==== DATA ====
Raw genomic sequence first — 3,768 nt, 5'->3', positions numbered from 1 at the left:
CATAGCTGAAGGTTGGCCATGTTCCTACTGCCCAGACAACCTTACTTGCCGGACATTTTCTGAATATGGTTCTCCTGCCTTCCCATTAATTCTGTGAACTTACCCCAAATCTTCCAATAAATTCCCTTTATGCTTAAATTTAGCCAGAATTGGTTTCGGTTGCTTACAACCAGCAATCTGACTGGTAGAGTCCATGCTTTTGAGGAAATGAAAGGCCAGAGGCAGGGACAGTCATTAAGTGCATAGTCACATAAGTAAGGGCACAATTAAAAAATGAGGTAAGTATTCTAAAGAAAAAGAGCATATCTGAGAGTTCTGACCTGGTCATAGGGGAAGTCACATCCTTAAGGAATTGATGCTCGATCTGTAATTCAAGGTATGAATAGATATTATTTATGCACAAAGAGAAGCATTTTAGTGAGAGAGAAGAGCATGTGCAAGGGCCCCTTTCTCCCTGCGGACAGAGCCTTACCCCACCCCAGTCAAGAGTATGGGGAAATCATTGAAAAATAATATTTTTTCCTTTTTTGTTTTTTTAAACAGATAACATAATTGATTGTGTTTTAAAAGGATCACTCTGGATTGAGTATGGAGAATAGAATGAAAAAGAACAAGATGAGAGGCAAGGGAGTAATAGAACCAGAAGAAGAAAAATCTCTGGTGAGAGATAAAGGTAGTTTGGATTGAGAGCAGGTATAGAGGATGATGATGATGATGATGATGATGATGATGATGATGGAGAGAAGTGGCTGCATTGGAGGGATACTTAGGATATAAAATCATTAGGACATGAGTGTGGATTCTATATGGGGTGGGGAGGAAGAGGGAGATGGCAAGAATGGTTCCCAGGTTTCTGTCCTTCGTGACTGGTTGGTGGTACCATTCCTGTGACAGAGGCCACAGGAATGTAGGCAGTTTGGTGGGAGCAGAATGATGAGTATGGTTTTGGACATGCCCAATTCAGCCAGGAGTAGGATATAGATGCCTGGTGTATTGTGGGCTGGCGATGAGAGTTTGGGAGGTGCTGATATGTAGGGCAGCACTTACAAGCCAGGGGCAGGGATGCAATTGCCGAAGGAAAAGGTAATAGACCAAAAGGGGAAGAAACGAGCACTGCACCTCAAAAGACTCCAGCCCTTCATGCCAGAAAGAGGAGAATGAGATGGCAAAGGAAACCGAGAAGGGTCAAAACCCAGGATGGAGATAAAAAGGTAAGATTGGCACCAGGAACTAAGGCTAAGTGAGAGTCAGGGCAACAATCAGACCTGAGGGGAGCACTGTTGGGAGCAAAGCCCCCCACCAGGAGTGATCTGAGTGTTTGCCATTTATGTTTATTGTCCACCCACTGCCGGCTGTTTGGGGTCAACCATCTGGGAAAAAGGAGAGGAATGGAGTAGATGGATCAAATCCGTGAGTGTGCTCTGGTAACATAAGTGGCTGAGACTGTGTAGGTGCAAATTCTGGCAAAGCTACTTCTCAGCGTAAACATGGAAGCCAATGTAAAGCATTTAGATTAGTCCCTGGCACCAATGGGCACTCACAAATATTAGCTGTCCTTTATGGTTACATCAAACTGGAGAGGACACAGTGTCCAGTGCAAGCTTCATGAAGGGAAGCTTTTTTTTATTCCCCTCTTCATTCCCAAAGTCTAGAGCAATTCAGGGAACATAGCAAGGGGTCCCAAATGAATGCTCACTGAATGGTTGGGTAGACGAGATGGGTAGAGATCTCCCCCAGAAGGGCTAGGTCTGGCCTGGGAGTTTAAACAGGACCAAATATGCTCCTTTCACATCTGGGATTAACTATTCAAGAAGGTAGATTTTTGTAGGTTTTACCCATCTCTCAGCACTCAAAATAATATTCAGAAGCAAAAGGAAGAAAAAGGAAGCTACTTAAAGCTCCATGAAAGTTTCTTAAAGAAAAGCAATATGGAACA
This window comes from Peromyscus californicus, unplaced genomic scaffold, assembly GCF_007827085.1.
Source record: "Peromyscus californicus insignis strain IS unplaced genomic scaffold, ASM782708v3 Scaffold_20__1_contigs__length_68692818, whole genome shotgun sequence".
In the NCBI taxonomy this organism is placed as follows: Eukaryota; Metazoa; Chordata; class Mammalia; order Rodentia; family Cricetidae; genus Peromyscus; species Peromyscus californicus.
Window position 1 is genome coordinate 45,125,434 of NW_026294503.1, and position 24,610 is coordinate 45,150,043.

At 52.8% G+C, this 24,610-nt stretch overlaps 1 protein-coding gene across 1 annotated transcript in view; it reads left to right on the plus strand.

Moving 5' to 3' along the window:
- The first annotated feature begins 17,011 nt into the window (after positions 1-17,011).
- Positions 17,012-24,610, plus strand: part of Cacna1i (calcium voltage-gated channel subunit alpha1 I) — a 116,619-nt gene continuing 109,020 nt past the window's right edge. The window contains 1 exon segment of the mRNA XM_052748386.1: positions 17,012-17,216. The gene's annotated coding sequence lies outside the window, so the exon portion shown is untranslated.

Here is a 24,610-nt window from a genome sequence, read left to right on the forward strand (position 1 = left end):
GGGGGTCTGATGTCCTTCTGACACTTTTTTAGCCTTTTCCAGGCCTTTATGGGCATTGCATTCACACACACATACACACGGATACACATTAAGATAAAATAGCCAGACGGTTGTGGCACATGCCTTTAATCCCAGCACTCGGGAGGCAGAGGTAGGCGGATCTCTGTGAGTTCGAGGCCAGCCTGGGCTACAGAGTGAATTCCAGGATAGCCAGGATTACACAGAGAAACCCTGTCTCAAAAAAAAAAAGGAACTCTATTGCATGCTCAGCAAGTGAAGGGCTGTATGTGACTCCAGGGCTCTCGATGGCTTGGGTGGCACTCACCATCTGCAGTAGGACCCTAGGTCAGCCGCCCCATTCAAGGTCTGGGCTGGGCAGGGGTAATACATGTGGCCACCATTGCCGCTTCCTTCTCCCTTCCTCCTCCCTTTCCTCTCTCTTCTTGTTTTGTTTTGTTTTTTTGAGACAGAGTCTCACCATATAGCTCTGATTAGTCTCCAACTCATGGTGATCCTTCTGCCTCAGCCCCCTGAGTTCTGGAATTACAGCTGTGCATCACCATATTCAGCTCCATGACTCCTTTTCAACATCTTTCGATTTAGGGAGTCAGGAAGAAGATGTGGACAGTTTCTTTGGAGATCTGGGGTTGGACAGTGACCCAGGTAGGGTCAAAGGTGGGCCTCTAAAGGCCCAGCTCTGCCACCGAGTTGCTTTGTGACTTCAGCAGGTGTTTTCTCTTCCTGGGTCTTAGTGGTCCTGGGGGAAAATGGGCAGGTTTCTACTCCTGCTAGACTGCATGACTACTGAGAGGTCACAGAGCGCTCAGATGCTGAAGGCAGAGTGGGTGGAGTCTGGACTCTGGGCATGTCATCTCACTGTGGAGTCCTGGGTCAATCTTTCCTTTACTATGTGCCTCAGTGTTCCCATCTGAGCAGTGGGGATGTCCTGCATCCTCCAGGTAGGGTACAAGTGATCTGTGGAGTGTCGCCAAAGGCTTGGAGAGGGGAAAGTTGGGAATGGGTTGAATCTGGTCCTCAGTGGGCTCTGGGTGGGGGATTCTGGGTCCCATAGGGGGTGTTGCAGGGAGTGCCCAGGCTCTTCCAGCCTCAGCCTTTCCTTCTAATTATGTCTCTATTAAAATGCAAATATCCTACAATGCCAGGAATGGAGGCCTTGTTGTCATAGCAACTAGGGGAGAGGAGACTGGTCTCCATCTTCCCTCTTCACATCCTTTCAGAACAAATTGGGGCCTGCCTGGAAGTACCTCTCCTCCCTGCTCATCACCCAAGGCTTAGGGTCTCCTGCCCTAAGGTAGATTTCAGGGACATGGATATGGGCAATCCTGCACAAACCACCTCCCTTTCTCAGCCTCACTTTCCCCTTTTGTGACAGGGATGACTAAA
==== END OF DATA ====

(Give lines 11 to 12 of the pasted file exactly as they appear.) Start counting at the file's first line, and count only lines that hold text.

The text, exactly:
Here is a 24,610-nt window from a genome sequence, read left to right on the forward strand (position 1 = left end):
GGGGGTCTGATGTCCTTCTGACACTTTTTTAGCCTTTTCCAGGCCTTTATGGGCATTGCATTCACACACACATACACACGGATACACATTAAGATAAAATAGCCAGACGGTTGTGGCACATGCCTTTAATCCCAGCACTCGGGAGGCAGAGGTAGGCGGATCTCTGTGAGTTCGAGGCCAGCCTGGGCTACAGAGTGAATTCCAGGATAGCCAGGATTACACAGAGAAACCCTGTCTCAAAAAAAAAAAGGAACTCTATTGCATGCTCAGCAAGTGAAGGGCTGTATGTGACTCCAGGGCTCTCGATGGCTTGGGTGGCACTCACCATCTGCAGTAGGACCCTAGGTCAGCCGCCCCATTCAAGGTCTGGGCTGGGCAGGGGTAATACATGTGGCCACCATTGCCGCTTCCTTCTCCCTTCCTCCTCCCTTTCCTCTCTCTTCTTGTTTTGTTTTGTTTTTTTGAGACAGAGTCTCACCATATAGCTCTGATTAGTCTCCAACTCATGGTGATCCTTCTGCCTCAGCCCCCTGAGTTCTGGAATTACAGCTGTGCATCACCATATTCAGCTCCATGACTCCTTTTCAACATCTTTCGATTTAGGGAGTCAGGAAGAAGATGTGGACAGTTTCTTTGGAGATCTGGGGTTGGACAGTGACCCAGGTAGGGTCAAAGGTGGGCCTCTAAAGGCCCAGCTCTGCCACCGAGTTGCTTTGTGACTTCAGCAGGTGTTTTCTCTTCCTGGGTCTTAGTGGTCCTGGGGGAAAATGGGCAGGTTTCTACTCCTGCTAGACTGCATGACTACTGAGAGGTCACAGAGCGCTCAGATGCTGAAGGCAGAGTGGGTGGAGTCTGGACTCTGGGCATGTCATCTCACTGTGGAGTCCTGGGTCAATCTTTCCTTTACTATGTGCCTCAGTGTTCCCATCTGAGCAGTGGGGATGTCCTGCATCCTCCAGGTAGGGTACAAGTGATCTGTGGAGTGTCGCCAAAGGCTTGGAGAGGGGAAAGTTGGGAATGGGTTGAATCTGGTCCTCAGTGGGCTCTGGGTGGGGGATTCTGGGTCCCATAGGGGGTGTTGCAGGGAGTGCCCAGGCTCTTCCAGCCTCAGCCTTTCCTTCTAATTATGTCTCTATTAAAATGCAAATATCCTACAATGCCAGGAATGGAGGCCTTGTTGTCATAGCAACTAGGGGAGAGGAGACTGGTCTCCATCTTCCCTCTTCACATCCTTTCAGAACAAATTGGGGCCTGCCTGGAAGTACCTCTCCTCCCTGCTCATCACCCAAGGCTTAGGGTCTCCTGCCCTAAGGTAGATTTCAGGGACATGGATATGGGCAATCCTGCACAAACCACCTCCCTTTCTCAGCCTCACTTTCCCCTTTTGTGACAGGGATGACTAAA